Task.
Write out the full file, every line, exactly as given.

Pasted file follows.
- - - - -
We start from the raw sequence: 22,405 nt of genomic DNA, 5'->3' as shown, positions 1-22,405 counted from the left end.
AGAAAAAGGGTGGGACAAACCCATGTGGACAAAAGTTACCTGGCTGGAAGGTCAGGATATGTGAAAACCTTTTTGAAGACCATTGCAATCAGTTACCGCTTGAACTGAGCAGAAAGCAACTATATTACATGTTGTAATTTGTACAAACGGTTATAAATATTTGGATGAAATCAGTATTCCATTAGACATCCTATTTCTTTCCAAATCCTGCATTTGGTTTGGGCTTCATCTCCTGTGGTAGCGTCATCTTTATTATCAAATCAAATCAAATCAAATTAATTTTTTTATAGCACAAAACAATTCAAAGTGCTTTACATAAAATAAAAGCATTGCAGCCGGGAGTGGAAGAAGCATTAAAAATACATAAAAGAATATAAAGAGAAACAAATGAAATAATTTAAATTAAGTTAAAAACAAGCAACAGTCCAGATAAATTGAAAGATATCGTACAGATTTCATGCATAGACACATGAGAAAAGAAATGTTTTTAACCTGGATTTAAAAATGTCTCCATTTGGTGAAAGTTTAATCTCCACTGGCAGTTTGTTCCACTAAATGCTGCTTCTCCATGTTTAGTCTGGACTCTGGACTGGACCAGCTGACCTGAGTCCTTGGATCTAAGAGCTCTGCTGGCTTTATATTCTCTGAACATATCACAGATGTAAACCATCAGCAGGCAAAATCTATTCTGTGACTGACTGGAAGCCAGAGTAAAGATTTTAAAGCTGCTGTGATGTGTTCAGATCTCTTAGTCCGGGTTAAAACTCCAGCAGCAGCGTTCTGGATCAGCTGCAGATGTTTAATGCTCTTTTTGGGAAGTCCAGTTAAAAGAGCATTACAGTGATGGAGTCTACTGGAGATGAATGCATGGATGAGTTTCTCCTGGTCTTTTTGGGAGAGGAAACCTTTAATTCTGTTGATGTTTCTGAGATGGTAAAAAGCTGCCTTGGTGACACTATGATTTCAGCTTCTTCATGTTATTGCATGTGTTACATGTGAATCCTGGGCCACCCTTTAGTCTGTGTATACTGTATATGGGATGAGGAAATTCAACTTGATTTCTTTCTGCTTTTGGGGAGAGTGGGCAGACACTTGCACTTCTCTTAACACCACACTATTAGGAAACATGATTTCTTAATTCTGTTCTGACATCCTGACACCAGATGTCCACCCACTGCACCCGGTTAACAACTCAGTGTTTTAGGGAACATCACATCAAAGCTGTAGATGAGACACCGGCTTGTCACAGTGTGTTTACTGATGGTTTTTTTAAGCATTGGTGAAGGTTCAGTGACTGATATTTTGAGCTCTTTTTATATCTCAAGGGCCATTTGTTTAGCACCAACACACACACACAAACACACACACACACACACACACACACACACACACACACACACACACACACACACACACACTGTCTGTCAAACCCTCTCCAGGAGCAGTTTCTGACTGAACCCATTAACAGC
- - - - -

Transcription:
We start from the raw sequence: 22,405 nt of genomic DNA, 5'->3' as shown, positions 1-22,405 counted from the left end.
AGAAAAAGGGTGGGACAAACCCATGTGGACAAAAGTTACCTGGCTGGAAGGTCAGGATATGTGAAAACCTTTTTGAAGACCATTGCAATCAGTTACCGCTTGAACTGAGCAGAAAGCAACTATATTACATGTTGTAATTTGTACAAACGGTTATAAATATTTGGATGAAATCAGTATTCCATTAGACATCCTATTTCTTTCCAAATCCTGCATTTGGTTTGGGCTTCATCTCCTGTGGTAGCGTCATCTTTATTATCAAATCAAATCAAATCAAATTAATTTTTTTATAGCACAAAACAATTCAAAGTGCTTTACATAAAATAAAAGCATTGCAGCCGGGAGTGGAAGAAGCATTAAAAATACATAAAAGAATATAAAGAGAAACAAATGAAATAATTTAAATTAAGTTAAAAACAAGCAACAGTCCAGATAAATTGAAAGATATCGTACAGATTTCATGCATAGACACATGAGAAAAGAAATGTTTTTAACCTGGATTTAAAAATGTCTCCATTTGGTGAAAGTTTAATCTCCACTGGCAGTTTGTTCCACTAAATGCTGCTTCTCCATGTTTAGTCTGGACTCTGGACTGGACCAGCTGACCTGAGTCCTTGGATCTAAGAGCTCTGCTGGCTTTATATTCTCTGAACATATCACAGATGTAAACCATCAGCAGGCAAAATCTATTCTGTGACTGACTGGAAGCCAGAGTAAAGATTTTAAAGCTGCTGTGATGTGTTCAGATCTCTTAGTCCGGGTTAAAACTCCAGCAGCAGCGTTCTGGATCAGCTGCAGATGTTTAATGCTCTTTTTGGGAAGTCCAGTTAAAAGAGCATTACAGTGATGGAGTCTACTGGAGATGAATGCATGGATGAGTTTCTCCTGGTCTTTTTGGGAGAGGAAACCTTTAATTCTGTTGATGTTTCTGAGATGGTAAAAAGCTGCCTTGGTGACACTATGATTTCAGCTTCTTCATGTTATTGCATGTGTTACATGTGAATCCTGGGCCACCCTTTAGTCTGTGTATACTGTATATGGGATGAGGAAATTCAACTTGATTTCTTTCTGCTTTTGGGGAGAGTGGGCAGACACTTGCACTTCTCTTAACACCACACTATTAGGAAACATGATTTCTTAATTCTGTTCTGACATCCTGACACCAGATGTCCACCCACTGCACCCGGTTAACAACTCAGTGTTTTAGGGAACATCACATCAAAGCTGTAGATGAGACACCGGCTTGTCACAGTGTGTTTACTGATGGTTTTTTTAAGCATTGGTGAAGGTTCAGTGACTGATATTTTGAGCTCTTTTTATATCTCAAGGGCCATTTGTTTAGCACCAACACACACACACAAACACACACACACACACACACACACACACACACACACACACACACACACACACACACACACTGTCTGTCAAACCCTCTCCAGGAGCAGTTTCTGACTGAACCCATTAACAGC